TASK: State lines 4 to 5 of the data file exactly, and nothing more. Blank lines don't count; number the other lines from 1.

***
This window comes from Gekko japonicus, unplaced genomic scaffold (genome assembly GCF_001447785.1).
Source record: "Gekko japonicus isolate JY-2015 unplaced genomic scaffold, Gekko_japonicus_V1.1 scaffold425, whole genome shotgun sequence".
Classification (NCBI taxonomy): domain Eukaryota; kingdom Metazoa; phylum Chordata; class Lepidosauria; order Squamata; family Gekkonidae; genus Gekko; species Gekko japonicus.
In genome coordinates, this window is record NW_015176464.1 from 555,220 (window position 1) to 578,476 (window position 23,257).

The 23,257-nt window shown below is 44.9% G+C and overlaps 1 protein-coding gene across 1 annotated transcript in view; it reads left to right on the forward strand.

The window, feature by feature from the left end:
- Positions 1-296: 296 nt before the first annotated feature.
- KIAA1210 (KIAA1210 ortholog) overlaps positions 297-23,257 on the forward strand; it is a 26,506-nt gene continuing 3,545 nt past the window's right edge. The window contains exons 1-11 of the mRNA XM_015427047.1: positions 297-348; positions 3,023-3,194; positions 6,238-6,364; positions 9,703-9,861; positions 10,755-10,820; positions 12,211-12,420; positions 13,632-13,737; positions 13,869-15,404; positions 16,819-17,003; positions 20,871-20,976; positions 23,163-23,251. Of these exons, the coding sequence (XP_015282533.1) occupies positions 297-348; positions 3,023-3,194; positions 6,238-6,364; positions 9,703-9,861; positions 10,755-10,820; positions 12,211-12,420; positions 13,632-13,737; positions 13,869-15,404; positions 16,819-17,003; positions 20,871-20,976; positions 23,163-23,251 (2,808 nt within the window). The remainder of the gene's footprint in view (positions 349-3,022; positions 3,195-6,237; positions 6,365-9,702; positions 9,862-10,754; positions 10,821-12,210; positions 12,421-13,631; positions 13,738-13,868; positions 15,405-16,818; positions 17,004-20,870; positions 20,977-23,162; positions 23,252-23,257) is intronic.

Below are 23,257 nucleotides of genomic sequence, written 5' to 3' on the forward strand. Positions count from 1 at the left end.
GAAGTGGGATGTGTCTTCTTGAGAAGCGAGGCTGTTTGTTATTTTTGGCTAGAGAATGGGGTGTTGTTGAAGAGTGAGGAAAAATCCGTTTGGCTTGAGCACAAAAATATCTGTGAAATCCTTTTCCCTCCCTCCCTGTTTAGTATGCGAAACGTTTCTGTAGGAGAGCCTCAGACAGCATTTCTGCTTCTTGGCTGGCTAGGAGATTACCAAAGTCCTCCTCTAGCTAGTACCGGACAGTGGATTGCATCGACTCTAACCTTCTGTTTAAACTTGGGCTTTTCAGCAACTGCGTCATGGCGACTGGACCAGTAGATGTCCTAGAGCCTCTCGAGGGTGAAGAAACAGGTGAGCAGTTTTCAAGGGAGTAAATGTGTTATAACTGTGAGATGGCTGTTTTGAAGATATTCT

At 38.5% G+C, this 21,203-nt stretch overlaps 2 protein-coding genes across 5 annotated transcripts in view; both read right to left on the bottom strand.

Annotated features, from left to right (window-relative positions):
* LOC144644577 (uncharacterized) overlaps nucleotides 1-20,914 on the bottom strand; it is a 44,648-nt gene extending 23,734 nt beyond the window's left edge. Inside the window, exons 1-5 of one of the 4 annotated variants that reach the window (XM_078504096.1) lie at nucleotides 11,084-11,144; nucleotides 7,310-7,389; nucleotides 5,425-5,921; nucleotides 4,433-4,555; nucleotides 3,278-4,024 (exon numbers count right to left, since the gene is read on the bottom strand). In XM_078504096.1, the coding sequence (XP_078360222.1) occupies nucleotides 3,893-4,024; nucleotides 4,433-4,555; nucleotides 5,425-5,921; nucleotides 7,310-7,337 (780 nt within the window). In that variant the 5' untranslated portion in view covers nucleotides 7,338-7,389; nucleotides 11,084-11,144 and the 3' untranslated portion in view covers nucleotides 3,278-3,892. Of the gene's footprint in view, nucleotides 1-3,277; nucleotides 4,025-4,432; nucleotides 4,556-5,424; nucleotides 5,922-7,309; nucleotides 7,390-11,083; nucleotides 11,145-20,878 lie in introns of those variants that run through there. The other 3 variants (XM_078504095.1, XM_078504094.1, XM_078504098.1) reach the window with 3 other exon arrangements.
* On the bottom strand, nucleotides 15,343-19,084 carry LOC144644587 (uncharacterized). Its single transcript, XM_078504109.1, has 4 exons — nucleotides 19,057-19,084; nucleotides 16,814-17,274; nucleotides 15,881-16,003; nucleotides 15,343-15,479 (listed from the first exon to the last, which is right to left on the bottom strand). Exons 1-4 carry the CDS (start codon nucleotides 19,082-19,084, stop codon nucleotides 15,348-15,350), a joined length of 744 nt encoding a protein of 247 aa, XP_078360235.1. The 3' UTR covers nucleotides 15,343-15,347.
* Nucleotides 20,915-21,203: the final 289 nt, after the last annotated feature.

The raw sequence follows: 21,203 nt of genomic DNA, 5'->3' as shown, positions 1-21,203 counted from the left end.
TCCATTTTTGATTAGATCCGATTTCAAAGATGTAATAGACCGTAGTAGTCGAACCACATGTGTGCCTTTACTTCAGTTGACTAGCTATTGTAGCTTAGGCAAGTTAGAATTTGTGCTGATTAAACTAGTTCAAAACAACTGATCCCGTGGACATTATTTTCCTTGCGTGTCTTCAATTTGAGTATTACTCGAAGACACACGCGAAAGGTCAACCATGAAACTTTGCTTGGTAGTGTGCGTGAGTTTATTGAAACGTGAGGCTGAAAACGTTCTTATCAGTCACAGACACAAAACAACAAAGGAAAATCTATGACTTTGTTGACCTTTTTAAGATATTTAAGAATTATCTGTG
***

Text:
In genome coordinates, this window is record NW_015176464.1 from 555,220 (window position 1) to 578,476 (window position 23,257).

The 23,257-nt window shown below is 44.9% G+C and overlaps 1 protein-coding gene across 1 annotated transcript in view; it reads left to right on the forward strand.